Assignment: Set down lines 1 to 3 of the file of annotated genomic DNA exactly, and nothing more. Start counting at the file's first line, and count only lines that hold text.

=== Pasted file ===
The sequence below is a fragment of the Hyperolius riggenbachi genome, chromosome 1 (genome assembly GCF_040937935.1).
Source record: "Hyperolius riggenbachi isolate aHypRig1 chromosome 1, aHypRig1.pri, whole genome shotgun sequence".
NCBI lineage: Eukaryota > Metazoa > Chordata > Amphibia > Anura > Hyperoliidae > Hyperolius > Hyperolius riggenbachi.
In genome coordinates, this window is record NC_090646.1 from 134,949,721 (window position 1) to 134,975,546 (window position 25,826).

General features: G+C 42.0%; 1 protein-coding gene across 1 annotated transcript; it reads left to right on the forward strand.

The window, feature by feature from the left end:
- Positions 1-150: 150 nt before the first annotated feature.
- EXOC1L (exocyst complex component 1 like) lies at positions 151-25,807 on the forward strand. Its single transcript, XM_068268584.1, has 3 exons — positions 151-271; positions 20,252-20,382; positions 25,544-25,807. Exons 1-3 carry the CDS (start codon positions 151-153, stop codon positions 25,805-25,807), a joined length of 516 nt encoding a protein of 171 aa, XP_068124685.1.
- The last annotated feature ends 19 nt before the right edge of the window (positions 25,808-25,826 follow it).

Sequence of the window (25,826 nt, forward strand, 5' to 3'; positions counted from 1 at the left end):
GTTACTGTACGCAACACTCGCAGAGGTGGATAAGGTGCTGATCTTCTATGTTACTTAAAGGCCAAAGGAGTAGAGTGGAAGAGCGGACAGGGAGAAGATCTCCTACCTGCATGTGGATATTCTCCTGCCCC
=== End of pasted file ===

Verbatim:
The sequence below is a fragment of the Hyperolius riggenbachi genome, chromosome 1 (genome assembly GCF_040937935.1).
Source record: "Hyperolius riggenbachi isolate aHypRig1 chromosome 1, aHypRig1.pri, whole genome shotgun sequence".
NCBI lineage: Eukaryota > Metazoa > Chordata > Amphibia > Anura > Hyperoliidae > Hyperolius > Hyperolius riggenbachi.